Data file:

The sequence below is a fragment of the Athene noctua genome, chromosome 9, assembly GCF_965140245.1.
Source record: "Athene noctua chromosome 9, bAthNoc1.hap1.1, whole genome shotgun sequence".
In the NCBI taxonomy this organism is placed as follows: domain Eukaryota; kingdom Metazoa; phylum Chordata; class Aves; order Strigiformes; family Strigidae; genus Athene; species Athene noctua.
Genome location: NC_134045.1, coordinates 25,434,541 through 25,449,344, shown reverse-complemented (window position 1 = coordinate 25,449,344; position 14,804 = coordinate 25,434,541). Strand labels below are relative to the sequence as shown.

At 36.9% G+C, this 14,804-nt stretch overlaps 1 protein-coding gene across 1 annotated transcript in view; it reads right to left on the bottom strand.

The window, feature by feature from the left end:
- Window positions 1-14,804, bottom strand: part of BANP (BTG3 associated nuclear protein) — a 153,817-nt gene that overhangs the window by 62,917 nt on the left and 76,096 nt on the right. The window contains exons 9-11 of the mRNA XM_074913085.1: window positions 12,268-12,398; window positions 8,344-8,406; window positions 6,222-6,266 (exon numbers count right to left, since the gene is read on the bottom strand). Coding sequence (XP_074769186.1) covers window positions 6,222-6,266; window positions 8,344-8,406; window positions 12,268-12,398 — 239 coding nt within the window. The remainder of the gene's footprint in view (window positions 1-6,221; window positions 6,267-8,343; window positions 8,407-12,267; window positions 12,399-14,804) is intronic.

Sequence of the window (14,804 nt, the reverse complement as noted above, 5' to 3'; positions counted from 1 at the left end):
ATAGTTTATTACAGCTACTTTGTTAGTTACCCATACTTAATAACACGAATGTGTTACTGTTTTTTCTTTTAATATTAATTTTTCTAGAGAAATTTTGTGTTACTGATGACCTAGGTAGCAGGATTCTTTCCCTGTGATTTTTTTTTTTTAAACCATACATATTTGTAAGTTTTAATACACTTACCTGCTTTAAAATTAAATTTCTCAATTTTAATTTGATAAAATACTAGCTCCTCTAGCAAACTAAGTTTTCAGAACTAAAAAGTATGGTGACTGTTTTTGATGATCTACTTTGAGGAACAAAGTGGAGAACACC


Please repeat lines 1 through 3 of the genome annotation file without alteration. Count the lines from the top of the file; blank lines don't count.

The sequence below is a fragment of the Athene noctua genome, chromosome 9, assembly GCF_965140245.1.
Source record: "Athene noctua chromosome 9, bAthNoc1.hap1.1, whole genome shotgun sequence".
In the NCBI taxonomy this organism is placed as follows: domain Eukaryota; kingdom Metazoa; phylum Chordata; class Aves; order Strigiformes; family Strigidae; genus Athene; species Athene noctua.